As ovarian cancer is hard to detect, symptoms can be dismissed as something else. Early detection has made my story largely positive.

Pfizer #1: FH4092
Pfizer #2: FH3219

I’m 35 and from Gore, a farming town and the country music capital of NZ. I moved to Adelaide 6 years ago for work after applying for jobs in both NZ and Australia. I’m a hydrographic surveyor that supports port infrastructure, with a passion for art.

Health is a big part of my life. I eat really well and I am fit. I’m a pescatarian (eats fish but not other meats) and am in tune with my body. I’ve had no health issues before, no broken bones or hospital visits in my life, and have not required any medications, just the odd Panadol.

I didn’t want to get the vaccine, but while I was offshore on a project in WA, the government there changed the rules and mandated the vaccine for FIFO workers and essential port workers – I fall into both categories. 

I had my first Pfizer on the 8th of October 2021. I had no other side effects other than a sore arm. I had my second Pfizer on the 3rd of November, with no notable side effects at the time.

In mid November, I had an incident where I felt lightheaded and almost fainted. As I’d never experienced that before, I felt concerned so I went to the doctor. I had blood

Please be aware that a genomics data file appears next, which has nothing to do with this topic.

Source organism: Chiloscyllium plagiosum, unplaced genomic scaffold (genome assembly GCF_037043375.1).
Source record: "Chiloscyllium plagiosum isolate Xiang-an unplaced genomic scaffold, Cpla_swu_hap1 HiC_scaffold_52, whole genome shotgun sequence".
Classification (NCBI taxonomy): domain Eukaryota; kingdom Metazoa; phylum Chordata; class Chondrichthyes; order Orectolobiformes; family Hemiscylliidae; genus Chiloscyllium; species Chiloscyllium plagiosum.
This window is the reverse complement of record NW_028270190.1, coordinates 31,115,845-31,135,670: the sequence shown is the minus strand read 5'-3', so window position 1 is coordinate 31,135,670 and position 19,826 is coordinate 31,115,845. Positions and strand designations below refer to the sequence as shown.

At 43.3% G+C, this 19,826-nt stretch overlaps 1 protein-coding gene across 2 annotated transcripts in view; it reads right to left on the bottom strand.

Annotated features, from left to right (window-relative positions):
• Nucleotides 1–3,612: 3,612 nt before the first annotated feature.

tests which showed I had low iron and low haemoglobin. Soon after this, I started experiencing cramping and bloating symptoms. I understood these were a side effect of the iron tablets I had started taking so I didn’t do anything about it. By January 2022, my symptoms were not improving so I stopped taking the tablets and got an iron infusion on 5th of January, but the bloating and cramps became more severe and the pain was constant.

Cramping and bloating are common symptoms for women, so I put off going to the doctor for another few weeks hoping it would subside. The pain became so intense; I thought It might be my appendix. I went back to the doctor on the 24th of January, and they ordered a CT scan and I had it that same week. That’s when they found the tumour.